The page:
Peer to peer in pandemic

Seniors+Riley+Coffee%2C+Alexis+Ibarra%2C+Amelia+Dotson%2C+Sam+Bayon%2C+Derrick+King%2C+and+Abbie+Cripps+meet+with+their+PEEPs+via+zoom+from+the+Peer+to+Peer+classroom.+The+zooms+consit+of+20+to+30+minutes+of+activities+the+seniors+come+up+with+and+happen+weekly.

Kimberly Sclafani

Seniors Riley Coffee, Alexis Ibarra, Amelia Dotson, Sam Bayon, Derrick King, and Abbie Cripps meet with their PEEPs via zoom from the Peer to Peer classroom. The zooms consit of 20 to 30 minutes of activities the seniors come up with and happen weekly.

Peer to Peer in pandemic
Roosevelt High School elective Peer to Peer is reworked to follow covid precautions.
Lucie Gripp, Reporter
The structure of the class Peer to Peer has been altered this year due to the coronavirus, but the goal of the class has stayed the same.
“Peer to Peer is an elective course option currently offered to RHS seniors where they are paired up with a student from one of our special education satellite classrooms from The Lincoln Center, Jo Brighton, or Madison programs,” Peer to Peer teacher Kimberly Sclafani said. “The goal of Peer to Peer is to bridge the gap between people with and without disabilities. My hope is that anyone who participates in Peer to Peer or even sees the way this program works will recognize that everyone is worthy of being given equal opportunities in life while building an incredible friendship.”
Prior to COVID-19 the seniors were able to meet face to face with their PEEPs four days a week and do numerous different activities around the school, but this year the class had to be reworked.
“From October to February, all PEEPs have been meeting virtually through Zoom. During the asynchronous Wednesdays, we’ve had a weekly Peer to Peer call that seniors enrolled in the class helped plan. Although it hasn’t been the same as in years passed, we were able to create fun, engaging experiences for everyone to participate in together. The students also have the opportunity to Zoom with their PEEP individually during class as well,” Sclafani said.
Since the PEEPs were unable to meet in person, the grading of the class had to change along with the class.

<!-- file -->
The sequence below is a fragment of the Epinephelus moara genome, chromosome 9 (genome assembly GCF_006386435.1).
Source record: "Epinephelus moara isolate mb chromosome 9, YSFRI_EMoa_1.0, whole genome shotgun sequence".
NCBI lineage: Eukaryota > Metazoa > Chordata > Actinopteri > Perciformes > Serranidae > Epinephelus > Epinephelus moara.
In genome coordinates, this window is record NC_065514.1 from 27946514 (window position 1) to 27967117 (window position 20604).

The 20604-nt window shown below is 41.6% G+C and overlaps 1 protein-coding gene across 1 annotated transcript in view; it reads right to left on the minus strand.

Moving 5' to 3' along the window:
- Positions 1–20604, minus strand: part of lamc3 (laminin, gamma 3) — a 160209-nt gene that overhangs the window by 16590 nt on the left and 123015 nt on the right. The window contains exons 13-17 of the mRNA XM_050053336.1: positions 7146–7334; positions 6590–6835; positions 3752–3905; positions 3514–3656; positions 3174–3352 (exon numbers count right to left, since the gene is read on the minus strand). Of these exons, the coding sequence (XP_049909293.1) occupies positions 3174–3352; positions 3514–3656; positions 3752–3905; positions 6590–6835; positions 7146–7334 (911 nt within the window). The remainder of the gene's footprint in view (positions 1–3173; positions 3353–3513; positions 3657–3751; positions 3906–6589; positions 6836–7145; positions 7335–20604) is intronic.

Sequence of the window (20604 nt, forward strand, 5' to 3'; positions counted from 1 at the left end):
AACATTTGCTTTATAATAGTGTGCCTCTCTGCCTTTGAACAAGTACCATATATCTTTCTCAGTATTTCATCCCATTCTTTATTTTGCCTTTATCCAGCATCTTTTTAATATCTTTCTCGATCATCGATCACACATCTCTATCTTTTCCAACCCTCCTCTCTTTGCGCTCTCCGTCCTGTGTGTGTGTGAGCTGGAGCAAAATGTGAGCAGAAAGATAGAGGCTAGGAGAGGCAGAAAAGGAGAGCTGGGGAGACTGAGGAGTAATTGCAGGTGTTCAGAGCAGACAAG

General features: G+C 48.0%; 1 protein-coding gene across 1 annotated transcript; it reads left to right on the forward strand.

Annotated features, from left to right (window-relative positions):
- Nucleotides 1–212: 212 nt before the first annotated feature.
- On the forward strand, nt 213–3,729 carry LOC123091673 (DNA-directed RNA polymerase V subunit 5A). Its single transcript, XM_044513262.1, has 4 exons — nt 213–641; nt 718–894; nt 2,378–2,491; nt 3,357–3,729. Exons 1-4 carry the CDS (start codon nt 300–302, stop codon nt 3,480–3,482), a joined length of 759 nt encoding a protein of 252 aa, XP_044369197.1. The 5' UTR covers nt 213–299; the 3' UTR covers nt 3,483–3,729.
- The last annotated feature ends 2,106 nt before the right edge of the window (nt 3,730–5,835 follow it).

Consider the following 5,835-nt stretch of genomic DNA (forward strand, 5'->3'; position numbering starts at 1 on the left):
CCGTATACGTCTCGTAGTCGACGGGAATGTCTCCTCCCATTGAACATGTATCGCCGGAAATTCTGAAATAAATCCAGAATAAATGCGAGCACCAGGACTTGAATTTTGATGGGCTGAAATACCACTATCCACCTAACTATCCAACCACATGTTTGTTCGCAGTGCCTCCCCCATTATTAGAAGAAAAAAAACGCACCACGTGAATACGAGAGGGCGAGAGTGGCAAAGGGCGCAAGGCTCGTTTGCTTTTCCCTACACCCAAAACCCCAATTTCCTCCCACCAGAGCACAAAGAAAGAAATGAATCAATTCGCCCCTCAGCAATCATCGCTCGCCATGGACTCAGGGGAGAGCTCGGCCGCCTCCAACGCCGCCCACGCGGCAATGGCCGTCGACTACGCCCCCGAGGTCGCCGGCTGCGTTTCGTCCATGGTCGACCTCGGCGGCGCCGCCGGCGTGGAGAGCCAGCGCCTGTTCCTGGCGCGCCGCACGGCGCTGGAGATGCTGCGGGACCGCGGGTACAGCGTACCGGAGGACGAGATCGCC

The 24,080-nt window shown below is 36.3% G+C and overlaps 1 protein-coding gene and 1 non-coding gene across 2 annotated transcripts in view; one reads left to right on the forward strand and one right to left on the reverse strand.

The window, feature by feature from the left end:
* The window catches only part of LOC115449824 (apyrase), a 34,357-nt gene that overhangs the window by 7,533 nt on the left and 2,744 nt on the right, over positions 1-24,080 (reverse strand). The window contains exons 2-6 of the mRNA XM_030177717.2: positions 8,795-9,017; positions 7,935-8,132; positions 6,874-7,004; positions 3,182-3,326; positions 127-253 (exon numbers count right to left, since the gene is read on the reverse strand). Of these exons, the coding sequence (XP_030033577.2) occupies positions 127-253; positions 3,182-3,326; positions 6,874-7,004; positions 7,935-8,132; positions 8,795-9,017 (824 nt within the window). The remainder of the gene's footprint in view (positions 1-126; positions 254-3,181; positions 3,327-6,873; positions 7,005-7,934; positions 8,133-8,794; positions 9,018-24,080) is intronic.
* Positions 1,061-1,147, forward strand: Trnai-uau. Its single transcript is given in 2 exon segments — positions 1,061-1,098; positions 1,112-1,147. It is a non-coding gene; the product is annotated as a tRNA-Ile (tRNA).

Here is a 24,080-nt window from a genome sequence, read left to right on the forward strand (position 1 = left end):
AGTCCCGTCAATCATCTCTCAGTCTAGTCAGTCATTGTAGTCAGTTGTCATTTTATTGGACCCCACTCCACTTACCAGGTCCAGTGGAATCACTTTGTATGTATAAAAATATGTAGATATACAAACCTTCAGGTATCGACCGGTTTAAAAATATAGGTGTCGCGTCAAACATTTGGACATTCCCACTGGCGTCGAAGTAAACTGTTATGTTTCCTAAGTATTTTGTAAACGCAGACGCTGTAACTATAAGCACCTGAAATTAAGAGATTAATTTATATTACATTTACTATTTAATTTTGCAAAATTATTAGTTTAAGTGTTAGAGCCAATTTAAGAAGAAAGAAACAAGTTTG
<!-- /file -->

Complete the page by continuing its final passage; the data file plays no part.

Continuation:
In past years, the largest part of each senior’s grade is their level of engagement with their PEEP which was determined by an evaluation from the special education student’s teacher. This year I am looking for students to reach out to their PEEP, to strive to build a friendship, to advocate for their PEEP, and to treat them as they would anyone else,” Sclafani said. “Normally, students complete a two part final project. Part one is planning an activity to do with their PEEP based on their PEEP’s interests. The second part is an oral presentation at the end of the semester to share how they have connected with their PEEP. But because the interactions between PEEPs have been limited to a screen this year, the final project for each semester has been for students to plan one of the weekly Wednesday Zoom calls.”
Due to the class being virtual the seniors have struggled to build good connections with their PEEPs.
“I definitely think that there have been problems meeting over zoom. Whether it’s connection issues or keeping your peep engaged it’s been really challenging to say the least.Trying to break through the barriers meeting via zoom built while getting to know my PEEP Aaron has been a struggle on both ends. I often find Aaron and I having the same conversation week after week. Thinking about new topics, games, or activities to do together while also being far apart has been hard,” senior Stella Moline said.
After the school board’s decision to return fully face to face on March 1, the class will return to in person meetings as well.
“With the return to full face-to-face instruction 5 days per week, we felt that it was now a good time to re-evaluate how Peer to Peer has been operating. We made a list of precautions that follow the updated CDC guidelines for schools so we are able to bring students face-to-face in a safe, sanitary, and socially distanced setting with staff supervision in order to allow for those peer connections to continue to develop,” Sclafani said.
The seniors are excited to see how meeting face to face will affect the relationship with their PEEPs.
“I’m very optimistic about the rest of the year and getting to know my PEEP better especially now that we are able to meet in person. It has been hard to fully connect via zoom and I think meeting regularly and in person will help my PEEP and I’s friendship to develop,” senior Riley Coffee said.
Despite the challenges caused by the coronavirus, Peer to Peer continues to overcome them in order to build the same quality as friendships it has in years past.